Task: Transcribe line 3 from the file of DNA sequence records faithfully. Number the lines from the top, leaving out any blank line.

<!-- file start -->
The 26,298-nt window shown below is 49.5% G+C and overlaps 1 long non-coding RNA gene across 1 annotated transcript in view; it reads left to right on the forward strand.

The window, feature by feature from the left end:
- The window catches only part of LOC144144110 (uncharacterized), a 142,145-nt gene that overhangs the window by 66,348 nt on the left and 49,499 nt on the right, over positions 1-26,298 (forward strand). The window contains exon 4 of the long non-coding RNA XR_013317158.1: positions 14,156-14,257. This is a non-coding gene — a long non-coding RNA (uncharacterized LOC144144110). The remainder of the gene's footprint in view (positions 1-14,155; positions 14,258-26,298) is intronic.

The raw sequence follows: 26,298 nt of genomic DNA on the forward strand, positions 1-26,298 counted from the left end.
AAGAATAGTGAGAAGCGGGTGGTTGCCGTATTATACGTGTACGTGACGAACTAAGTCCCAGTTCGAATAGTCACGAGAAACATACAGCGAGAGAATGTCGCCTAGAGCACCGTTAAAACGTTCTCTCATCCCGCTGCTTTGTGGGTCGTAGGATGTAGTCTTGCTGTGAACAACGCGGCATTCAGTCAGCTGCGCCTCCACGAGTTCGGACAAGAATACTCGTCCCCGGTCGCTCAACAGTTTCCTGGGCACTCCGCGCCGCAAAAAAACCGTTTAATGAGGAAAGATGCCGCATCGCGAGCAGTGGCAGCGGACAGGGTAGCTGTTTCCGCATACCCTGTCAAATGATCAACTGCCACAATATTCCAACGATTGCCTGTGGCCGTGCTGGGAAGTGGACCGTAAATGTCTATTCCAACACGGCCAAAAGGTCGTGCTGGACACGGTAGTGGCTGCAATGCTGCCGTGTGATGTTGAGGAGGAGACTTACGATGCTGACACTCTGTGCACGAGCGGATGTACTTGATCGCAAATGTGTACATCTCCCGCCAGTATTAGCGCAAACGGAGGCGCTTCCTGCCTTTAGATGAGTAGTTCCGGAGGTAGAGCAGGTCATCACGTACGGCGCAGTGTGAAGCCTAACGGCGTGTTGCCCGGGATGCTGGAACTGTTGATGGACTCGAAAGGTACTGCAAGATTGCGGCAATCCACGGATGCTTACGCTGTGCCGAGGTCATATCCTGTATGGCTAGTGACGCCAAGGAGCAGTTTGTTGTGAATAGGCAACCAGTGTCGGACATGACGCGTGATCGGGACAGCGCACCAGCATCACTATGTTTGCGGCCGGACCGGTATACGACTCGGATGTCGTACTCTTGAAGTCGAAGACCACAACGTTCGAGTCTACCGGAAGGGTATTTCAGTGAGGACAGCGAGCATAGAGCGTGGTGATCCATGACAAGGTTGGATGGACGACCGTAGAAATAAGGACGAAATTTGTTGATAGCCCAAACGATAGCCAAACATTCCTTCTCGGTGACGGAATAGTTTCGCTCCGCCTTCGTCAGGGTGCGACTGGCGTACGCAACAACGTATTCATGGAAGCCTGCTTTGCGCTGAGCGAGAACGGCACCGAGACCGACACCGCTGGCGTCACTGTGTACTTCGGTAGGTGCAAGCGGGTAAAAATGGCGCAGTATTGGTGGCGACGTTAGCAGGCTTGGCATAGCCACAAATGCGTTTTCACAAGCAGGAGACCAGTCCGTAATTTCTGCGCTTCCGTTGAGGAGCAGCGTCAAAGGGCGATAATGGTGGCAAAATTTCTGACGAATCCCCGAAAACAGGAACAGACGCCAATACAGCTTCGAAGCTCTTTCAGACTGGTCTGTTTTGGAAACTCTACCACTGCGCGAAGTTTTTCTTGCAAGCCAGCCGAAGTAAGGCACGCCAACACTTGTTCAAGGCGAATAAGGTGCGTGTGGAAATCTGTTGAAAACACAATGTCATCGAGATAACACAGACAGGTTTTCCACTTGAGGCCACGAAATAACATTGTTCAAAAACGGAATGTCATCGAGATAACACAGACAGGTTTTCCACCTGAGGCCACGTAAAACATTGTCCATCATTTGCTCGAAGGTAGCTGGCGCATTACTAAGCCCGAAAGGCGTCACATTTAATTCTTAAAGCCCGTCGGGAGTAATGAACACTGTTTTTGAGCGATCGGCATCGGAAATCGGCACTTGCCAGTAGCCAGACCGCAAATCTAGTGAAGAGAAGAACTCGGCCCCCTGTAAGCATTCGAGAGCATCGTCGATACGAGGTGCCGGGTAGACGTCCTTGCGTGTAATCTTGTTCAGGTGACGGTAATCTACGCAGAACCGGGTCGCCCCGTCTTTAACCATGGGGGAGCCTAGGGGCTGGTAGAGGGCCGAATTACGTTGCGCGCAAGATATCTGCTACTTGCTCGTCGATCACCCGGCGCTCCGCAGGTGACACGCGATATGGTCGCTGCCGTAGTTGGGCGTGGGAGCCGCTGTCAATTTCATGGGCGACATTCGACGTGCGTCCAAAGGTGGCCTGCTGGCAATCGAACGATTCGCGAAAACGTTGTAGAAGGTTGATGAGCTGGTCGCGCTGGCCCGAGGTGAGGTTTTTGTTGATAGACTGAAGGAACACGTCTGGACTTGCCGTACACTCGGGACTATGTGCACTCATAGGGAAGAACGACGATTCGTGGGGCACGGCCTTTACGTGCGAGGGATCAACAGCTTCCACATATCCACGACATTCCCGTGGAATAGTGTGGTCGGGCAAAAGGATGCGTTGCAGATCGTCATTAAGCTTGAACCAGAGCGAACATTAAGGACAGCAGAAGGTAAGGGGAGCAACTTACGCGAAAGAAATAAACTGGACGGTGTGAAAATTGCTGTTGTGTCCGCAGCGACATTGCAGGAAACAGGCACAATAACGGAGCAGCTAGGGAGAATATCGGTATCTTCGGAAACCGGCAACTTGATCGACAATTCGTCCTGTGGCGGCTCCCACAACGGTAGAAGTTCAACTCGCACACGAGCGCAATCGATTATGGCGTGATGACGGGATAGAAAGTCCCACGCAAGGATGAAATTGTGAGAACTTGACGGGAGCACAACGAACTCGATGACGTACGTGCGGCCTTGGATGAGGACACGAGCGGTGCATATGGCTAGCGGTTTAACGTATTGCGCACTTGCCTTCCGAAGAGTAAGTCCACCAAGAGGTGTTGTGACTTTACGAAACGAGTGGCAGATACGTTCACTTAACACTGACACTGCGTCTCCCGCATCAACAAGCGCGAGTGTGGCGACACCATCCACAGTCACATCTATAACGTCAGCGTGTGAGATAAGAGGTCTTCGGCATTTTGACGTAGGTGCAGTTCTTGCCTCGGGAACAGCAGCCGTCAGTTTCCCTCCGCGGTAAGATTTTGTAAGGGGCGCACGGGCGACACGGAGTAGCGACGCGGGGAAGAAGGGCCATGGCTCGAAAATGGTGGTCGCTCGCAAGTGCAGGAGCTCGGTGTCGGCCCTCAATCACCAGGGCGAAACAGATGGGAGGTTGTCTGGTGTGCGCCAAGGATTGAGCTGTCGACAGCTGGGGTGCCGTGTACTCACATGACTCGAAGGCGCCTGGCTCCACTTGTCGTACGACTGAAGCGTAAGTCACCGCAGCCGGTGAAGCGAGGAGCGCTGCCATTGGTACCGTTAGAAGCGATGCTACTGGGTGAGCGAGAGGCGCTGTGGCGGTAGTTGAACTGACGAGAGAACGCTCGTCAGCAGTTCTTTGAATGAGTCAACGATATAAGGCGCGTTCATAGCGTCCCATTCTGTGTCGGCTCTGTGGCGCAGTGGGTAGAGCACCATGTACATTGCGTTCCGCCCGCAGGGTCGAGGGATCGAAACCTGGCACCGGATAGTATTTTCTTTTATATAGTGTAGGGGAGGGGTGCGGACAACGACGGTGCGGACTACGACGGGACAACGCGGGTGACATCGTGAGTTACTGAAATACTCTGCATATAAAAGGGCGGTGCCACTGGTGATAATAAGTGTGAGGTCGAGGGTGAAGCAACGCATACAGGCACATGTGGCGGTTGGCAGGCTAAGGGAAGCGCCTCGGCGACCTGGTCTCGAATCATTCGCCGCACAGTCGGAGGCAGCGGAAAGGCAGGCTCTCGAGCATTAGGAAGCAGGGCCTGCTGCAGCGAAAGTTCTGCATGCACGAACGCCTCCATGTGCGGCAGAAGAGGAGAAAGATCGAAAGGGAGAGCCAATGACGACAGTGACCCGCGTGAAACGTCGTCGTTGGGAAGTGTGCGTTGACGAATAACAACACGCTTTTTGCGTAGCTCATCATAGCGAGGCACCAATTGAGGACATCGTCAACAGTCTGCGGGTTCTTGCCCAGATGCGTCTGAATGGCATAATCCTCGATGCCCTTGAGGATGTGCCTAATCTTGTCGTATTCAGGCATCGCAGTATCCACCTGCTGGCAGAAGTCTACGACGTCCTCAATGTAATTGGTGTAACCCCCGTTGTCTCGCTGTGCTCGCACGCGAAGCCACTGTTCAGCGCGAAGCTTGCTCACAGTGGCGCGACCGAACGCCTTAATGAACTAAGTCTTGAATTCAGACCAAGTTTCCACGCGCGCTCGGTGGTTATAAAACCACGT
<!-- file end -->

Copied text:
- The window catches only part of LOC144144110 (uncharacterized), a 142,145-nt gene that overhangs the window by 66,348 nt on the left and 49,499 nt on the right, over positions 1-26,298 (forward strand). The window contains exon 4 of the long non-coding RNA XR_013317158.1: positions 14,156-14,257. This is a non-coding gene — a long non-coding RNA (uncharacterized LOC144144110). The remainder of the gene's footprint in view (positions 1-14,155; positions 14,258-26,298) is intronic.